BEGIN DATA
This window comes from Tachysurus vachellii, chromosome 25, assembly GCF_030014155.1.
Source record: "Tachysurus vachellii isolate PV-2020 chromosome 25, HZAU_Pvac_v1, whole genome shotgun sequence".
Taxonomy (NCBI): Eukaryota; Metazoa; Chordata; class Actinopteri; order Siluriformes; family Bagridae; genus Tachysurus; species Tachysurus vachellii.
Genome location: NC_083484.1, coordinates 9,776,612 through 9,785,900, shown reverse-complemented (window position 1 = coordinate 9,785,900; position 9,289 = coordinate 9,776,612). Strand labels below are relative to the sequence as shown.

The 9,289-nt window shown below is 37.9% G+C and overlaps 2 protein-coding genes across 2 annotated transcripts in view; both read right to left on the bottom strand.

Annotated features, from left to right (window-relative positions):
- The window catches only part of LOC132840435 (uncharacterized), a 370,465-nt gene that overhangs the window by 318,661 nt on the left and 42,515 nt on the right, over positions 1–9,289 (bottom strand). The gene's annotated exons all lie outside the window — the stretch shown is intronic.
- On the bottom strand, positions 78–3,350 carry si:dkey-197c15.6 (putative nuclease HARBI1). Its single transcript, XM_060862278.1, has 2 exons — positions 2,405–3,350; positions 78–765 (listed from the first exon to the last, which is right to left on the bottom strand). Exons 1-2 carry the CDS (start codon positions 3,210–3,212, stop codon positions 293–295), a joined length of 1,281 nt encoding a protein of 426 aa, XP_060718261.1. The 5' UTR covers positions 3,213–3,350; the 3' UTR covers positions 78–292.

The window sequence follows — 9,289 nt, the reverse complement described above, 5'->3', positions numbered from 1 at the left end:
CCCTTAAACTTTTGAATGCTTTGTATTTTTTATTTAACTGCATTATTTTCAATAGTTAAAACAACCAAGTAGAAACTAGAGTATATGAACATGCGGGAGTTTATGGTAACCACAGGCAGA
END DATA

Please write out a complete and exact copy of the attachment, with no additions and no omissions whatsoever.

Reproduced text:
This window comes from Tachysurus vachellii, chromosome 25, assembly GCF_030014155.1.
Source record: "Tachysurus vachellii isolate PV-2020 chromosome 25, HZAU_Pvac_v1, whole genome shotgun sequence".
Taxonomy (NCBI): Eukaryota; Metazoa; Chordata; class Actinopteri; order Siluriformes; family Bagridae; genus Tachysurus; species Tachysurus vachellii.
Genome location: NC_083484.1, coordinates 9,776,612 through 9,785,900, shown reverse-complemented (window position 1 = coordinate 9,785,900; position 9,289 = coordinate 9,776,612). Strand labels below are relative to the sequence as shown.

The 9,289-nt window shown below is 37.9% G+C and overlaps 2 protein-coding genes across 2 annotated transcripts in view; both read right to left on the bottom strand.

Annotated features, from left to right (window-relative positions):
- The window catches only part of LOC132840435 (uncharacterized), a 370,465-nt gene that overhangs the window by 318,661 nt on the left and 42,515 nt on the right, over positions 1–9,289 (bottom strand). The gene's annotated exons all lie outside the window — the stretch shown is intronic.
- On the bottom strand, positions 78–3,350 carry si:dkey-197c15.6 (putative nuclease HARBI1). Its single transcript, XM_060862278.1, has 2 exons — positions 2,405–3,350; positions 78–765 (listed from the first exon to the last, which is right to left on the bottom strand). Exons 1-2 carry the CDS (start codon positions 3,210–3,212, stop codon positions 293–295), a joined length of 1,281 nt encoding a protein of 426 aa, XP_060718261.1. The 5' UTR covers positions 3,213–3,350; the 3' UTR covers positions 78–292.

The window sequence follows — 9,289 nt, the reverse complement described above, 5'->3', positions numbered from 1 at the left end:
CCCTTAAACTTTTGAATGCTTTGTATTTTTTATTTAACTGCATTATTTTCAATAGTTAAAACAACCAAGTAGAAACTAGAGTATATGAACATGCGGGAGTTTATGGTAACCACAGGCAGA